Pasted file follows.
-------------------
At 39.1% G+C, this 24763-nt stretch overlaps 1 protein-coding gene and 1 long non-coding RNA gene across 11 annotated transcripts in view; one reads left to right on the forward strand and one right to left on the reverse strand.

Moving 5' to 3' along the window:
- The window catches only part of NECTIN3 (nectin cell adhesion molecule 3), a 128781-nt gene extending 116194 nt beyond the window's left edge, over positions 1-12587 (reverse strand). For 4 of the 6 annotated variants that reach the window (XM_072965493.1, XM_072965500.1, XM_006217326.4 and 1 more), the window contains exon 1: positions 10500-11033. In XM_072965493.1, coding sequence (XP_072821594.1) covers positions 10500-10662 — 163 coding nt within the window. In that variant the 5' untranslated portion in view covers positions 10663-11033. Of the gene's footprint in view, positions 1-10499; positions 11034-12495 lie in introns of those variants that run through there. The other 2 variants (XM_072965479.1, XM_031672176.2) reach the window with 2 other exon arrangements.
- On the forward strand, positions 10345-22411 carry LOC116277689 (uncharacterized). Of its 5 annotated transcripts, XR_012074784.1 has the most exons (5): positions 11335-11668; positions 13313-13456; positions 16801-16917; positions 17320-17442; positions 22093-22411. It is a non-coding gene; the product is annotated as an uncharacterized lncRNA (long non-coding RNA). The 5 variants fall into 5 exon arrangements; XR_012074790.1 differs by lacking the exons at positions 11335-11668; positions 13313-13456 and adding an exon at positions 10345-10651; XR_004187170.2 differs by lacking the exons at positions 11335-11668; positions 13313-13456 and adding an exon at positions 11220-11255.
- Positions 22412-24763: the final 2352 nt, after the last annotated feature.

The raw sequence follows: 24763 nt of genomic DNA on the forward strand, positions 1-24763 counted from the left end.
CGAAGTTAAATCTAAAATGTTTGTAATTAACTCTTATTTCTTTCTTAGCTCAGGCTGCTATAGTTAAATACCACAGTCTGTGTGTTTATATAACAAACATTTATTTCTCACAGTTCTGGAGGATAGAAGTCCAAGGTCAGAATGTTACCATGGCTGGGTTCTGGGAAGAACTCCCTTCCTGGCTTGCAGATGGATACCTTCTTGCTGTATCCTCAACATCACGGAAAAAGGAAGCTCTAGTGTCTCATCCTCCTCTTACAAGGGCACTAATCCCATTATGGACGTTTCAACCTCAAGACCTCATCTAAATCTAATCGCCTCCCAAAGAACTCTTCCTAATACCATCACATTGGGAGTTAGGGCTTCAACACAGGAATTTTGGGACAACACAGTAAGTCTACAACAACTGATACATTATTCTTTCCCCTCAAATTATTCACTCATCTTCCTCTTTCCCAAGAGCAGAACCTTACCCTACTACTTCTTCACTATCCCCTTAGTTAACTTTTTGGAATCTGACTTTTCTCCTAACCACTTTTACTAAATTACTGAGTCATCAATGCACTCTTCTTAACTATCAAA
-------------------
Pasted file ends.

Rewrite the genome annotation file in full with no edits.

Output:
At 39.1% G+C, this 24763-nt stretch overlaps 1 protein-coding gene and 1 long non-coding RNA gene across 11 annotated transcripts in view; one reads left to right on the forward strand and one right to left on the reverse strand.

Moving 5' to 3' along the window:
- The window catches only part of NECTIN3 (nectin cell adhesion molecule 3), a 128781-nt gene extending 116194 nt beyond the window's left edge, over positions 1-12587 (reverse strand). For 4 of the 6 annotated variants that reach the window (XM_072965493.1, XM_072965500.1, XM_006217326.4 and 1 more), the window contains exon 1: positions 10500-11033. In XM_072965493.1, coding sequence (XP_072821594.1) covers positions 10500-10662 — 163 coding nt within the window. In that variant the 5' untranslated portion in view covers positions 10663-11033. Of the gene's footprint in view, positions 1-10499; positions 11034-12495 lie in introns of those variants that run through there. The other 2 variants (XM_072965479.1, XM_031672176.2) reach the window with 2 other exon arrangements.
- On the forward strand, positions 10345-22411 carry LOC116277689 (uncharacterized). Of its 5 annotated transcripts, XR_012074784.1 has the most exons (5): positions 11335-11668; positions 13313-13456; positions 16801-16917; positions 17320-17442; positions 22093-22411. It is a non-coding gene; the product is annotated as an uncharacterized lncRNA (long non-coding RNA). The 5 variants fall into 5 exon arrangements; XR_012074790.1 differs by lacking the exons at positions 11335-11668; positions 13313-13456 and adding an exon at positions 10345-10651; XR_004187170.2 differs by lacking the exons at positions 11335-11668; positions 13313-13456 and adding an exon at positions 11220-11255.
- Positions 22412-24763: the final 2352 nt, after the last annotated feature.

The raw sequence follows: 24763 nt of genomic DNA on the forward strand, positions 1-24763 counted from the left end.
CGAAGTTAAATCTAAAATGTTTGTAATTAACTCTTATTTCTTTCTTAGCTCAGGCTGCTATAGTTAAATACCACAGTCTGTGTGTTTATATAACAAACATTTATTTCTCACAGTTCTGGAGGATAGAAGTCCAAGGTCAGAATGTTACCATGGCTGGGTTCTGGGAAGAACTCCCTTCCTGGCTTGCAGATGGATACCTTCTTGCTGTATCCTCAACATCACGGAAAAAGGAAGCTCTAGTGTCTCATCCTCCTCTTACAAGGGCACTAATCCCATTATGGACGTTTCAACCTCAAGACCTCATCTAAATCTAATCGCCTCCCAAAGAACTCTTCCTAATACCATCACATTGGGAGTTAGGGCTTCAACACAGGAATTTTGGGACAACACAGTAAGTCTACAACAACTGATACATTATTCTTTCCCCTCAAATTATTCACTCATCTTCCTCTTTCCCAAGAGCAGAACCTTACCCTACTACTTCTTCACTATCCCCTTAGTTAACTTTTTGGAATCTGACTTTTCTCCTAACCACTTTTACTAAATTACTGAGTCATCAATGCACTCTTCTTAACTATCAAA